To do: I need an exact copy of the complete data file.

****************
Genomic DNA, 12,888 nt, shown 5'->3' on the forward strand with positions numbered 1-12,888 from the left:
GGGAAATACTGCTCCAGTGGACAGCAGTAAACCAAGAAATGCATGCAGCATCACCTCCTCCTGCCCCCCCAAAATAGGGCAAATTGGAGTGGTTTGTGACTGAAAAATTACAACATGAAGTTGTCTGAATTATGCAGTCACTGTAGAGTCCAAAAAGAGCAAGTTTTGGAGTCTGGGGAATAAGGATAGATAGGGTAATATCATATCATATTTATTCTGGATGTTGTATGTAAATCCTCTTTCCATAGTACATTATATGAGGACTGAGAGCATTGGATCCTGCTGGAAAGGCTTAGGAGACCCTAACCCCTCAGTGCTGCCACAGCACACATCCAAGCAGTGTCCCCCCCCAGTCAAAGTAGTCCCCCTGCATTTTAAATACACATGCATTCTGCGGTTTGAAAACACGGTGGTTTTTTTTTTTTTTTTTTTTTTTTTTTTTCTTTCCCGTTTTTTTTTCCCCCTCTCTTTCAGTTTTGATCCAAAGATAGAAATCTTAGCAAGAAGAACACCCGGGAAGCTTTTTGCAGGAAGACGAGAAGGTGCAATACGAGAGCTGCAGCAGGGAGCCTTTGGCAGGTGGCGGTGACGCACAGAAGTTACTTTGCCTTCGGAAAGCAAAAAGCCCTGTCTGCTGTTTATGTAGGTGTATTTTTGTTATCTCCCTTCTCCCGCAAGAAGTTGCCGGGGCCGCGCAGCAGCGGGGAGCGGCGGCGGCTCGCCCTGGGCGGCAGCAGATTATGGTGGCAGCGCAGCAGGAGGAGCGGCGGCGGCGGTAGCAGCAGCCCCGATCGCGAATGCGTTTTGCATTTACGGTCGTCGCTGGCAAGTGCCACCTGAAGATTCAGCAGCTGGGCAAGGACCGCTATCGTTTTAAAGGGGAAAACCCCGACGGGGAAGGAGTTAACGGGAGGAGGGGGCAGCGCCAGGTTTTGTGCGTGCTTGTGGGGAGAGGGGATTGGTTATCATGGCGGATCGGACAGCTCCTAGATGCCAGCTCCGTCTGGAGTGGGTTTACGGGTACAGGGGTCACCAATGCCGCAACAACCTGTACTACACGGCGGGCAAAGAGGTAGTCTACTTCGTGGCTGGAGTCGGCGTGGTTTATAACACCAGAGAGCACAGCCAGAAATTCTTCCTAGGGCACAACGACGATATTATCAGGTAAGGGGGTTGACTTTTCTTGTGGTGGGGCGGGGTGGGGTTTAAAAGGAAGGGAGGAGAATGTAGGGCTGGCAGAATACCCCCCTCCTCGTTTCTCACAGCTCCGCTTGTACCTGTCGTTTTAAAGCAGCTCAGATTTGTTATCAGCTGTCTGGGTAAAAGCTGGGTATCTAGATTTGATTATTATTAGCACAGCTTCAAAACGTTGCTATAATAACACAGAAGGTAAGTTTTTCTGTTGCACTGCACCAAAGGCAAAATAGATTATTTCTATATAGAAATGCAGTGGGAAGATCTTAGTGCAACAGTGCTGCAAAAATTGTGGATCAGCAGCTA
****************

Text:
Genomic DNA, 12,888 nt, shown 5'->3' on the forward strand with positions numbered 1-12,888 from the left:
GGGAAATACTGCTCCAGTGGACAGCAGTAAACCAAGAAATGCATGCAGCATCACCTCCTCCTGCCCCCCCAAAATAGGGCAAATTGGAGTGGTTTGTGACTGAAAAATTACAACATGAAGTTGTCTGAATTATGCAGTCACTGTAGAGTCCAAAAAGAGCAAGTTTTGGAGTCTGGGGAATAAGGATAGATAGGGTAATATCATATCATATTTATTCTGGATGTTGTATGTAAATCCTCTTTCCATAGTACATTATATGAGGACTGAGAGCATTGGATCCTGCTGGAAAGGCTTAGGAGACCCTAACCCCTCAGTGCTGCCACAGCACACATCCAAGCAGTGTCCCCCCCCAGTCAAAGTAGTCCCCCTGCATTTTAAATACACATGCATTCTGCGGTTTGAAAACACGGTGGTTTTTTTTTTTTTTTTTTTTTTTTTTTTTCTTTCCCGTTTTTTTTTCCCCCTCTCTTTCAGTTTTGATCCAAAGATAGAAATCTTAGCAAGAAGAACACCCGGGAAGCTTTTTGCAGGAAGACGAGAAGGTGCAATACGAGAGCTGCAGCAGGGAGCCTTTGGCAGGTGGCGGTGACGCACAGAAGTTACTTTGCCTTCGGAAAGCAAAAAGCCCTGTCTGCTGTTTATGTAGGTGTATTTTTGTTATCTCCCTTCTCCCGCAAGAAGTTGCCGGGGCCGCGCAGCAGCGGGGAGCGGCGGCGGCTCGCCCTGGGCGGCAGCAGATTATGGTGGCAGCGCAGCAGGAGGAGCGGCGGCGGCGGTAGCAGCAGCCCCGATCGCGAATGCGTTTTGCATTTACGGTCGTCGCTGGCAAGTGCCACCTGAAGATTCAGCAGCTGGGCAAGGACCGCTATCGTTTTAAAGGGGAAAACCCCGACGGGGAAGGAGTTAACGGGAGGAGGGGGCAGCGCCAGGTTTTGTGCGTGCTTGTGGGGAGAGGGGATTGGTTATCATGGCGGATCGGACAGCTCCTAGATGCCAGCTCCGTCTGGAGTGGGTTTACGGGTACAGGGGTCACCAATGCCGCAACAACCTGTACTACACGGCGGGCAAAGAGGTAGTCTACTTCGTGGCTGGAGTCGGCGTGGTTTATAACACCAGAGAGCACAGCCAGAAATTCTTCCTAGGGCACAACGACGATATTATCAGGTAAGGGGGTTGACTTTTCTTGTGGTGGGGCGGGGTGGGGTTTAAAAGGAAGGGAGGAGAATGTAGGGCTGGCAGAATACCCCCCTCCTCGTTTCTCACAGCTCCGCTTGTACCTGTCGTTTTAAAGCAGCTCAGATTTGTTATCAGCTGTCTGGGTAAAAGCTGGGTATCTAGATTTGATTATTATTAGCACAGCTTCAAAACGTTGCTATAATAACACAGAAGGTAAGTTTTTCTGTTGCACTGCACCAAAGGCAAAATAGATTATTTCTATATAGAAATGCAGTGGGAAGATCTTAGTGCAACAGTGCTGCAAAAATTGTGGATCAGCAGCTA